In the side menu to the right you’ll see four trail segment links. These go to their own pages with embedded Ride with GPS maps. Below is some detail on how to read these maps, as well as general route info.
Trail Surfaces Completed off-road paved trail is shown with a red line. Most paving is asphalt, 10 feet wide. The oldest parts of the trail are 8 feet wide and chip sealed, but they are gradually being redone. The eastern-most portions of the trail are fine crushed rock well compacted, with asphalt on grades. Temporary, on-road trail is shown with a green line. Paved shoulders are generally 3-5 feet on US highways, 2-3 feet on state highways, and 1-2 feet on county roads, though there are exceptions.
Trail Grades Since about 70% of the trail is converted railroad grade, grades are generally sea-level, modest, and uniform. The highest point on the east half is 400 feet, and on the west half is 1100 feet. Elevation contours are shown along the bottom of each map and slopes are shown when moving the curser along the profile. Click the scaling bar to expand a section for closer evaluation.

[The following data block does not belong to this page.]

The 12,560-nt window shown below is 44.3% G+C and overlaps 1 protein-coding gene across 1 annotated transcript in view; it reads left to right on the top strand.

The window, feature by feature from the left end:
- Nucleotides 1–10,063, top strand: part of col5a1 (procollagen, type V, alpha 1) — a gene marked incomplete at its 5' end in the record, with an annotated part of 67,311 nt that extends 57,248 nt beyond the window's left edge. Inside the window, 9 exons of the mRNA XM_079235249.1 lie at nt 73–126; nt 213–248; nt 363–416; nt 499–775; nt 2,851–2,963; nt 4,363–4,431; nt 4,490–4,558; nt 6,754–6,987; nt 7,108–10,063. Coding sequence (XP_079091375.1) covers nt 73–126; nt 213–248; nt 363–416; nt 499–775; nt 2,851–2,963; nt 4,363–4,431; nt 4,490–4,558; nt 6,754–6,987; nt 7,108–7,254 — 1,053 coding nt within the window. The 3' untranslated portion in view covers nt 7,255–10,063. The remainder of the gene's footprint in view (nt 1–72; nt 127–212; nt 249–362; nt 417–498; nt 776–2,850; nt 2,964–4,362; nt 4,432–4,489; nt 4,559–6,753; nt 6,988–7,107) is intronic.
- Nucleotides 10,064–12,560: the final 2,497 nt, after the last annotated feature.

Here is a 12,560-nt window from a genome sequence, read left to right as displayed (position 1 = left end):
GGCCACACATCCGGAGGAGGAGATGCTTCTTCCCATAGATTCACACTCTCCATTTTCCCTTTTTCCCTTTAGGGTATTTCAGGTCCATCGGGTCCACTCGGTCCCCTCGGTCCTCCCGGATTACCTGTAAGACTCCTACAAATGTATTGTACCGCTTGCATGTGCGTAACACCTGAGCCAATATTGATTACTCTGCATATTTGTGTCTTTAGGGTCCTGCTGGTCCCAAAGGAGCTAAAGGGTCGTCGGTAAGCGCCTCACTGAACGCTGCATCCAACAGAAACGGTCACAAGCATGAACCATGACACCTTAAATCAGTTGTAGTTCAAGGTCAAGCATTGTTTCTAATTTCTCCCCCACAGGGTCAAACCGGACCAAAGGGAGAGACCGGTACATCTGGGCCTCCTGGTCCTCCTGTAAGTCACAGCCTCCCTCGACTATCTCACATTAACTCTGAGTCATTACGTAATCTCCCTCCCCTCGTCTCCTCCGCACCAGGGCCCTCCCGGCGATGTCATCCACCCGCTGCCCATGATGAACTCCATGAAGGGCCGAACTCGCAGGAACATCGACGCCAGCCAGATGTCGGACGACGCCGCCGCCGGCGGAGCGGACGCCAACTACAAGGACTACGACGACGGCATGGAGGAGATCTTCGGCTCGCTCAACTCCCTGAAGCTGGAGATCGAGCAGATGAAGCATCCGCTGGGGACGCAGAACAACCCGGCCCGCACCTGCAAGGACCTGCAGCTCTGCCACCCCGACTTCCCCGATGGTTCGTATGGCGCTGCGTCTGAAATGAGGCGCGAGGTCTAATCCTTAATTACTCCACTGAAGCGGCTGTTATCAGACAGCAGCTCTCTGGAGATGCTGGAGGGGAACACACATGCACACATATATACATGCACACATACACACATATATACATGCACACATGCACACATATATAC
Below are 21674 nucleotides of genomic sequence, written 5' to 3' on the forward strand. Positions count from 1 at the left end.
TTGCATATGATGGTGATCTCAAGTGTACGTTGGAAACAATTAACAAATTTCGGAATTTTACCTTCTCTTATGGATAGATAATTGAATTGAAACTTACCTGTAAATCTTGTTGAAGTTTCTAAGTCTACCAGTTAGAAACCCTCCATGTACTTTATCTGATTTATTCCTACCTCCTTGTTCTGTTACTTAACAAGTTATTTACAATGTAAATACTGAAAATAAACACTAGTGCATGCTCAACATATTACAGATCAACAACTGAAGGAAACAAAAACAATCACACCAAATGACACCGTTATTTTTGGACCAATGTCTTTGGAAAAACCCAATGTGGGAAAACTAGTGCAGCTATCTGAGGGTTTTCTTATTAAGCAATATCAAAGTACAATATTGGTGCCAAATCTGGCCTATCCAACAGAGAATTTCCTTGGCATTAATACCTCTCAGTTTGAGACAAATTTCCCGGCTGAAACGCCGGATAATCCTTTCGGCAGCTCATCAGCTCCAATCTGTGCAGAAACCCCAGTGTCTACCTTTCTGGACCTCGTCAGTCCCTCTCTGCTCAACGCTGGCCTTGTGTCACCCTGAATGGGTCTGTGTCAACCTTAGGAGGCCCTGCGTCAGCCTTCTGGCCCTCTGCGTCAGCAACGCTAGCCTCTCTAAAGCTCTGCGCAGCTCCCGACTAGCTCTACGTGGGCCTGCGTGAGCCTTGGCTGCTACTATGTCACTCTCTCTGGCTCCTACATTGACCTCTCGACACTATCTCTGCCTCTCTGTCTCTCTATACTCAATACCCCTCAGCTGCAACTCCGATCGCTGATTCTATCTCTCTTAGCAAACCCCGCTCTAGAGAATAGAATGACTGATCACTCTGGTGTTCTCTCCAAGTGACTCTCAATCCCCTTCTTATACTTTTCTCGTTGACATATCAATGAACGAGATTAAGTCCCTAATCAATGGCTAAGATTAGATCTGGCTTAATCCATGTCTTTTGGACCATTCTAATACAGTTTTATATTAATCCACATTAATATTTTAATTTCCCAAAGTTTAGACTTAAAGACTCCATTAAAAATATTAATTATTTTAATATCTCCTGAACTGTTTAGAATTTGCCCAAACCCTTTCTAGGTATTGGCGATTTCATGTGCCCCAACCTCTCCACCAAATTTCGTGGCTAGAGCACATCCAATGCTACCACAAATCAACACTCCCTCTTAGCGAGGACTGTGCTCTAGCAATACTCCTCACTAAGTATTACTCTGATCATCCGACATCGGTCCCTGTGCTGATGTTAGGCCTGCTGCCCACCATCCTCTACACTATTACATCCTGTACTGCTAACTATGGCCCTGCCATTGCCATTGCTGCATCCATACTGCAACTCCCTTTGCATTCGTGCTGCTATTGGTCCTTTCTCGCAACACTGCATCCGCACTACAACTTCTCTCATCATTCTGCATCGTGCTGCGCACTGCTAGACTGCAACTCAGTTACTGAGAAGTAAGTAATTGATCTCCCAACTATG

Trail Signs and Info Way-finding is assisted by the small, blue trail navigation signs placed at intersections, forks, and turns all along the trail. (Old and new styles are shown). Kiosks with local maps and information are located every 5-10 miles. Restrooms or Sanicans can be found every 2-3 miles along the more popular sections of the trail. Temporary on-road portions of the trail do not have signs.